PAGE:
OBJECTIVE: Telemedicine has rapidly expanded in the recent years as technologies have afforded healthcare practitioners the ability to diagnose and treat patients remotely. Due to the COVID-19 pandemic, nonessential clinical visits were greatly limited, and much of the outpatient neurosurgical practice at the authors' institution was shifted quickly to telehealth. Although there are prior data suggesting that the use of telemedicine is satisfactory in other surgical fields, data in neurosurgery are limited. This study aimed to investigate both patient and provider satisfaction with telemedicine and its strengths and limitations in outpatient neurosurgery visits. METHODS: This quality improvement study was designed to analyze provider and patient satisfaction with telemedicine consultations in an outpatient neurosurgery clinic setting at a tertiary care, large-volume, academic center. The authors designed an 11-question survey for neurosurgical providers and a 13-question survey for patients using both closed 5-point Likert scale responses and multiple choice responses. The questionnaires were administered to patients and providers during the period when the clinic restricted in-person visits. At the conclusion of the study, the overall data were analyzed qualitatively and quantitatively. RESULTS: During the study period, 607 surveys were sent out to patients seen by telehealth at the authors' academic center, and 122 responses were received. For the provider survey, 85 surveys were sent out to providers at the authors' center and other academic centers, and 40 surveys were received. Ninety-two percent of patients agreed or strongly agreed that they were satisfied with that particular telehealth visit. Eighty-eight percent of patients agreed that their telehealth visit was more convenient for them than an in-person visit, but only 36% of patients stated they would like their future visits to be telehealth. Sixty-three percent of providers agreed that telehealth visits were more convenient for them than in-person visits, and 85% of responding providers stated that they wished to incorporate telehealth into their future practice. CONCLUSIONS: Although the authors' transition to telehealth was both rapid and unexpected, most providers and patients reported positive experiences with their telemedicine visits and found telemedicine to be an effective form of ambulatory neurosurgical care. Not all patients preferred telemedicine visits over in-person visits, but the high satisfaction with telemedicine by both providers and patients is promising to the future expansion of telehealth in ambulatory neurosurgery.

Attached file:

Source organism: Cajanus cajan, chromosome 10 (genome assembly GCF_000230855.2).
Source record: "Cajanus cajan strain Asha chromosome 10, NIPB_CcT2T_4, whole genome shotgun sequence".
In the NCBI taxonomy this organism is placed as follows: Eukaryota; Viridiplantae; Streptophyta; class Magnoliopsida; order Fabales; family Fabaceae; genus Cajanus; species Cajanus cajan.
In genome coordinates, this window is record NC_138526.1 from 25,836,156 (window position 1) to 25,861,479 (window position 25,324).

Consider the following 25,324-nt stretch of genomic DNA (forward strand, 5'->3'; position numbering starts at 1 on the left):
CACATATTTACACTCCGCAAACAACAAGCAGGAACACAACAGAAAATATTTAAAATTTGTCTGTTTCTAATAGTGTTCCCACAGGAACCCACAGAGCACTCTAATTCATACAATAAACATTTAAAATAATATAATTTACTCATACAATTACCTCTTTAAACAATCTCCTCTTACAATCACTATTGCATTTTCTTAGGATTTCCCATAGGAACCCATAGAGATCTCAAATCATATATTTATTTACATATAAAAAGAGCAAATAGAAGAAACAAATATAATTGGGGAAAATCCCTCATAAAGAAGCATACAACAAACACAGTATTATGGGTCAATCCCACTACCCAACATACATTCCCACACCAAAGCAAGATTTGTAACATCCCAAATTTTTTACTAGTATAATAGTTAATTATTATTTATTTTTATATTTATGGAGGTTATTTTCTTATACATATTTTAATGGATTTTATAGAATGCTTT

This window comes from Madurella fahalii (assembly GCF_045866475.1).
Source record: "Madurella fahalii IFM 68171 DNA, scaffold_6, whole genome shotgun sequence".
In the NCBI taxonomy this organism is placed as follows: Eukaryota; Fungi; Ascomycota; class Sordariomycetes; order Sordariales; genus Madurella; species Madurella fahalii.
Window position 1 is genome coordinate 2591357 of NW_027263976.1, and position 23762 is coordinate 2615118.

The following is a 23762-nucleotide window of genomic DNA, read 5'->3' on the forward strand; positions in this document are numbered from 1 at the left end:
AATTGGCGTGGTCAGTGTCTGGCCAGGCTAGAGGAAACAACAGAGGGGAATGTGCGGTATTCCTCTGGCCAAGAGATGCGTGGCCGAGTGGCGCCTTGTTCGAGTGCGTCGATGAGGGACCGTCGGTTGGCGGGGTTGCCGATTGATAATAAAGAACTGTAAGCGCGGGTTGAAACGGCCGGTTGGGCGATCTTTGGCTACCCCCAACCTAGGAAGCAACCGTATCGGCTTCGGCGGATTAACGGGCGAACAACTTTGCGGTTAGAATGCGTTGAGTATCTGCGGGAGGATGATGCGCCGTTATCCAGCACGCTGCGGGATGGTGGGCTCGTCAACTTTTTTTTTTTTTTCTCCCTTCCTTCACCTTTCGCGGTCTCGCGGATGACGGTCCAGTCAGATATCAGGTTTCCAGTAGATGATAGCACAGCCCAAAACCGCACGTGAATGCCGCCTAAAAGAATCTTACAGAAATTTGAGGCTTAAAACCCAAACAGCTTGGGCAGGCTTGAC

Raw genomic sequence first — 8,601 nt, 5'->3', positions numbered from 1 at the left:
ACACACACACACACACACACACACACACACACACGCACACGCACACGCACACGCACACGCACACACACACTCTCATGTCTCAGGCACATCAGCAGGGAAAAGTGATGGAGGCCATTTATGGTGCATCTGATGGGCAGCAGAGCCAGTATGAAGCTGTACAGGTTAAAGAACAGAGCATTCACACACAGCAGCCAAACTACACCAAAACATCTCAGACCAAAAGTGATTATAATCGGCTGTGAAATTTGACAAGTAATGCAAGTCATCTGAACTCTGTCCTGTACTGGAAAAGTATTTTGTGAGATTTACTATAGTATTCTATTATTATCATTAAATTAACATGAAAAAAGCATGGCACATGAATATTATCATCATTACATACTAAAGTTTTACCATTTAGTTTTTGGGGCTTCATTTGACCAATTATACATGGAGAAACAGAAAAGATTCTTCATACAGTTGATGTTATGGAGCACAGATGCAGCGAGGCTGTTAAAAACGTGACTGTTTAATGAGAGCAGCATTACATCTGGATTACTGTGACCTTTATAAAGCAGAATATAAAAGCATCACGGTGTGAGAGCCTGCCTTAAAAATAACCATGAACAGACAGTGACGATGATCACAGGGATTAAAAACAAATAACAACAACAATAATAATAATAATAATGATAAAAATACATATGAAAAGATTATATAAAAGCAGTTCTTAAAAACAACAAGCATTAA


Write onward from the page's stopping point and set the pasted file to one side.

Subject(s)
Ambulatory Surgical Procedures/psychology , COVID-19/psychology , Health Personnel/psychology , Neurosurgical Procedures/psychology , Patient Satisfaction , Telemedicine , Adolescent , Adult , Aged , Aged, 80 and over , Ambulatory Surgical Procedures/standards , Attitude of Health Personnel , COVID-19/epidemiology , Female , Health Personnel/standards , Humans , Male , Middle Aged , Neurosurgical Procedures/standards , Telemedicine/standards , Young Adult
SELECTION OF CITATIONS
SEARCH DETAIL